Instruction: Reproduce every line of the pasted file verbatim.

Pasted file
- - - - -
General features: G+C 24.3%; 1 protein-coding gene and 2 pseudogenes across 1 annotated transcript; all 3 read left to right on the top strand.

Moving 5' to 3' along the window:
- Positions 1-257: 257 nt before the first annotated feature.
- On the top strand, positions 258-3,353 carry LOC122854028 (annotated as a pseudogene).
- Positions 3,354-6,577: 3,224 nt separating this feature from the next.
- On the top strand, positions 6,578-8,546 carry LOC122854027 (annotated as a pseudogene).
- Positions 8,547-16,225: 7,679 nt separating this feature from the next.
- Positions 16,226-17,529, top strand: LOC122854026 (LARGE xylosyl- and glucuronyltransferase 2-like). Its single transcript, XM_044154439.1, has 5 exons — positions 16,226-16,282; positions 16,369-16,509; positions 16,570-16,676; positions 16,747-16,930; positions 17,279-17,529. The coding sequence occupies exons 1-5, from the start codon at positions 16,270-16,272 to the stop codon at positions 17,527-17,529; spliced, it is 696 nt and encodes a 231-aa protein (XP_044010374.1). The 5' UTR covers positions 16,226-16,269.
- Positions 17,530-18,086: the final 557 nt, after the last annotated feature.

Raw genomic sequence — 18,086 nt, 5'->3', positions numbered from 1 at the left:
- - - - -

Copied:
General features: G+C 24.3%; 1 protein-coding gene and 2 pseudogenes across 1 annotated transcript; all 3 read left to right on the top strand.

Moving 5' to 3' along the window:
- Positions 1-257: 257 nt before the first annotated feature.
- On the top strand, positions 258-3,353 carry LOC122854028 (annotated as a pseudogene).
- Positions 3,354-6,577: 3,224 nt separating this feature from the next.
- On the top strand, positions 6,578-8,546 carry LOC122854027 (annotated as a pseudogene).
- Positions 8,547-16,225: 7,679 nt separating this feature from the next.
- Positions 16,226-17,529, top strand: LOC122854026 (LARGE xylosyl- and glucuronyltransferase 2-like). Its single transcript, XM_044154439.1, has 5 exons — positions 16,226-16,282; positions 16,369-16,509; positions 16,570-16,676; positions 16,747-16,930; positions 17,279-17,529. The coding sequence occupies exons 1-5, from the start codon at positions 16,270-16,272 to the stop codon at positions 17,527-17,529; spliced, it is 696 nt and encodes a 231-aa protein (XP_044010374.1). The 5' UTR covers positions 16,226-16,269.
- Positions 17,530-18,086: the final 557 nt, after the last annotated feature.

Raw genomic sequence — 18,086 nt, 5'->3', positions numbered from 1 at the left: